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SA Revenue Service blocks access to Zuma’s tax records, again

SA Revenue Service blocks access to Zuma’s tax records, again
Illustrative image | Former president Jacob Zuma. (Photos: Gallo Images / City Press / Tebogo Letsie | Gallo Images / Luba Lesolle | Rawpixel)

The South African Revenue Service continues to deny amaBhungane and the Financial Mail’s requests for access to former president Jacob Zuma’s tax records despite the seminal judgment of the Constitutional Court handed down in May 2023.

The South African Revenue Service (Sars) will not reveal former president Jacob Zuma’s tax records, despite a Constitutional Court ruling that blanket tax secrecy is unconstitutional. 

In a letter dated 1 December 2023, Sars said it cannot provide Zuma’s tax returns for the years 2010 to 2018 – the years he was in office – because, among other reasons, the records would not reveal evidence of a substantial contravention of or failure to comply with the law. 

Zuma has been credibly accused of failing to file annual tax returns while he was president.

For an individual occupying such high office, failure to do so represents a serious contravention of the law and it is the public’s right to know whether this is the case.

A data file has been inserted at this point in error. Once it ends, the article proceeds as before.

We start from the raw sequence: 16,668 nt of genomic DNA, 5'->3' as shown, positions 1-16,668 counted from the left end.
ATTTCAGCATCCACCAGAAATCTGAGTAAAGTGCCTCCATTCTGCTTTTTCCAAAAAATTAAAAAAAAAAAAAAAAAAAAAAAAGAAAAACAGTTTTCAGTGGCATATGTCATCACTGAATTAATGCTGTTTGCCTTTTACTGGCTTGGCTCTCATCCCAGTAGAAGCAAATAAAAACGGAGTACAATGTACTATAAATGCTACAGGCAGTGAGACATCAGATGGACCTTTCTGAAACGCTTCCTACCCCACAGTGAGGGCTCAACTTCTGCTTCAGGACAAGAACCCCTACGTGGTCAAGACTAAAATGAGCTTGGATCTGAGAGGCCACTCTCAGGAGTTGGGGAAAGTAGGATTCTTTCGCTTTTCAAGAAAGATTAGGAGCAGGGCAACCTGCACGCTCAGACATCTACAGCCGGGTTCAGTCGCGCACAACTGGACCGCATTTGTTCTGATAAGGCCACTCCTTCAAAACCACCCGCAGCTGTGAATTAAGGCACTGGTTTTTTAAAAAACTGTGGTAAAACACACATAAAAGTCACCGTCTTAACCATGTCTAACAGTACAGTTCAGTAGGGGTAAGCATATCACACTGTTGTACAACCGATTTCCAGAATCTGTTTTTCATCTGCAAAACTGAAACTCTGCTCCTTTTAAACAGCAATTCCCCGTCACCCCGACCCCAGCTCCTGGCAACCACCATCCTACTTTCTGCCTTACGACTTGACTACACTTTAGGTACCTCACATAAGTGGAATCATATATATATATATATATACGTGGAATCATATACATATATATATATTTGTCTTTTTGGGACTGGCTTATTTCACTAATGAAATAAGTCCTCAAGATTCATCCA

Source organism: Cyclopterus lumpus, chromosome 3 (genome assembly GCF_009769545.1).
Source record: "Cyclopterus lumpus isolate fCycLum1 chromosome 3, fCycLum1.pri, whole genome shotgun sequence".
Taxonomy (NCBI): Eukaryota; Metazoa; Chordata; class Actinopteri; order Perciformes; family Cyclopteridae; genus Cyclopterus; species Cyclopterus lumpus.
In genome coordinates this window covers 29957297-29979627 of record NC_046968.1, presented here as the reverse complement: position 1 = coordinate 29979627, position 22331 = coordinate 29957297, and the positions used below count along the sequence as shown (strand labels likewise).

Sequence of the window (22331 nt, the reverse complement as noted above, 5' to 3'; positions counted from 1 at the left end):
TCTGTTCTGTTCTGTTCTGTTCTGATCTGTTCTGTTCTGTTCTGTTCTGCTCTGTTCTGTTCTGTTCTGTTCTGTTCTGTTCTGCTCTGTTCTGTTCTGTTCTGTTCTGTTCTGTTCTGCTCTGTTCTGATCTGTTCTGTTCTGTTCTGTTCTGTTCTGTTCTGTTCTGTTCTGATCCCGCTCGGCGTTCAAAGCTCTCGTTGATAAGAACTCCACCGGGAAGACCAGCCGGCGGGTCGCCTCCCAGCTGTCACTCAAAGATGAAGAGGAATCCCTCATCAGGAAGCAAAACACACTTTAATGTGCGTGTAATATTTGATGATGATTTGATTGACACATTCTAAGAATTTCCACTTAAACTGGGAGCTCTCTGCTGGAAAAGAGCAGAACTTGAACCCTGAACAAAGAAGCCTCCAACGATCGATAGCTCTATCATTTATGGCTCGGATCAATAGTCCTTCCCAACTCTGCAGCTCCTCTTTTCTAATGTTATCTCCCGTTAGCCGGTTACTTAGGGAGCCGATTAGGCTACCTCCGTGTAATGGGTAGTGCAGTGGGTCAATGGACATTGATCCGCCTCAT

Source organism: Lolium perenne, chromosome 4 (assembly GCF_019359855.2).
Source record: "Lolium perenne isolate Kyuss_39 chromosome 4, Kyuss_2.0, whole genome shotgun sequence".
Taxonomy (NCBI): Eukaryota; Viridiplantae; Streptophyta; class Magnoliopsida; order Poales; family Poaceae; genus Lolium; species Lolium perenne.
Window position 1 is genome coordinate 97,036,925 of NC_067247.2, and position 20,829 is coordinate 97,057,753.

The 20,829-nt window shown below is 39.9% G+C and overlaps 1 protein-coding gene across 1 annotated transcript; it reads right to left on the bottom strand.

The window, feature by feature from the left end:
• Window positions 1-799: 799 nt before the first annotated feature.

The tax authority did not describe which test it applied in determining its decision, which means the public still has no idea whether the former president has ever filed annual tax returns for the years he was in office.

AmaBhungane and the Financial Mail first submitted a Promotion of Access to Information Act (Paia) request to Sars in February 2019. 

Following protracted litigation between the tax authority and these media organisations, the Constitutional Court handed down a landmark judgment in May 2023. 

The court ruled that certain provisions within the Tax Administration Act and Paia were unconstitutional in that they provided blanket protections, guaranteeing taxpayer secrecy. 

The court said there should be a “public interest override” that allows for some information to be released through mechanisms like Paia. The court also gave Parliament two years to fix the flaws in the law.

Read more in Daily Maverick: The curious history of litigating for access to Zuma’s tax records

With the judgment in hand, AmaBhungane and the Financial Mail approached Sars with a revised Paia application in October 2023. 

In addition to the tax returns, the updated Paia request also sought documents and correspondence that would indicate how Sars dealt with any issues relating to the former president’s tax affairs and how they communicated with other law enforcement agencies concerning these matters.